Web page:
“Literature and the Anthropocene” is the title of The Kenyon Review Editor’s Notes in the May/June 2016 issue. The term ‘anthropocene, Editor David H. Lynn explains, is “a term coined by Paul Crutzen and Eugene Stoermer in 2000 to denote the current epoch, ‘in which many geologically significant conditions and processes are profoundly altered by human activities’ . . . As one response to these vast and accelerating changes we offer in this issue a special section of EcoPoetry, work that self-consciously addresses the relationship between the human and the natural world, gathered by our poetry editor David Baker. This is the second iteration—last year’s received wide acclaim—and my intention is that it will be an ongoing feature in our pages.”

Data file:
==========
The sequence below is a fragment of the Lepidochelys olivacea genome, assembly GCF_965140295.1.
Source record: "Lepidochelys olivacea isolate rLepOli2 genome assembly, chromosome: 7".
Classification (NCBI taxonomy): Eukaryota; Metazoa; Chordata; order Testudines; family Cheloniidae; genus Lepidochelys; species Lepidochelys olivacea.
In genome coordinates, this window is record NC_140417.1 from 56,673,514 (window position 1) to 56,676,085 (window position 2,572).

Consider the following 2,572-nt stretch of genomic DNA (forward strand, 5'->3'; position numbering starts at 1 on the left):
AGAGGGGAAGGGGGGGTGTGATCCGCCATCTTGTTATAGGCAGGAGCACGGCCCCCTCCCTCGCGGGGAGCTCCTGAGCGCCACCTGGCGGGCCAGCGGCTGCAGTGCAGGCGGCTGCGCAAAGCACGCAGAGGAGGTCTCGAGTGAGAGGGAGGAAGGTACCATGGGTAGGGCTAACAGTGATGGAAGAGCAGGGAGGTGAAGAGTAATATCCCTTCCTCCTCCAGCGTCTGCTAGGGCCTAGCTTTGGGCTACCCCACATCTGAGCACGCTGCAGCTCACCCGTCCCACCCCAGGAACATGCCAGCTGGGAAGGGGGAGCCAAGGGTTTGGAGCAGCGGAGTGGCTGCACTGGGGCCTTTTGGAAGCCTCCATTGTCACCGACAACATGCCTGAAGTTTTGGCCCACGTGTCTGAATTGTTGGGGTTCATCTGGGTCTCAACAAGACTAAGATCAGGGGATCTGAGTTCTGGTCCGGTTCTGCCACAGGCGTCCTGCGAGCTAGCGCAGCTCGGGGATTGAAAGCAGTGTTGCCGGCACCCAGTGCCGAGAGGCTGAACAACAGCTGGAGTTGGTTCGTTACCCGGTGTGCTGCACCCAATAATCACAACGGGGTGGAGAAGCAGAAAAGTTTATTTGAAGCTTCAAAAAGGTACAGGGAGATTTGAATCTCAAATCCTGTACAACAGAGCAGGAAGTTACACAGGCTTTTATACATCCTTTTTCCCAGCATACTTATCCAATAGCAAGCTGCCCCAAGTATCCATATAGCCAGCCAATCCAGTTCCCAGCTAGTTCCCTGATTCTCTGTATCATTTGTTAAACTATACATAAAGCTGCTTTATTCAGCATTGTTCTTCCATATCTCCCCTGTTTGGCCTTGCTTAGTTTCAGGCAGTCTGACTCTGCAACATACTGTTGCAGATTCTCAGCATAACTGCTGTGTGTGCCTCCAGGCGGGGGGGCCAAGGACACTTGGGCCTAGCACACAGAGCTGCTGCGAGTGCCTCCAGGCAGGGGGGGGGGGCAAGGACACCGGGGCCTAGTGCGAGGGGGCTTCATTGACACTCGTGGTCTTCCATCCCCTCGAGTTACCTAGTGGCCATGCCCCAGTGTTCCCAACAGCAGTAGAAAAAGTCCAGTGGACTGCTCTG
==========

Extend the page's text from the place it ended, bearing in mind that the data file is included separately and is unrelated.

To further encourage the genre, the Kenyon Review Writers Workshop offers a nature writing session each summer. Collaborating with scientists at Kenyon College’s Brown Family Environmental Center, this workshop provides wrirters with guided scientific investigation, in labs and wetlands and woodland paths, along with time and strategies for writing. This nature writing workshop is one of several offered by the Kenyon Review.
[Cover art by Brett Ryder.]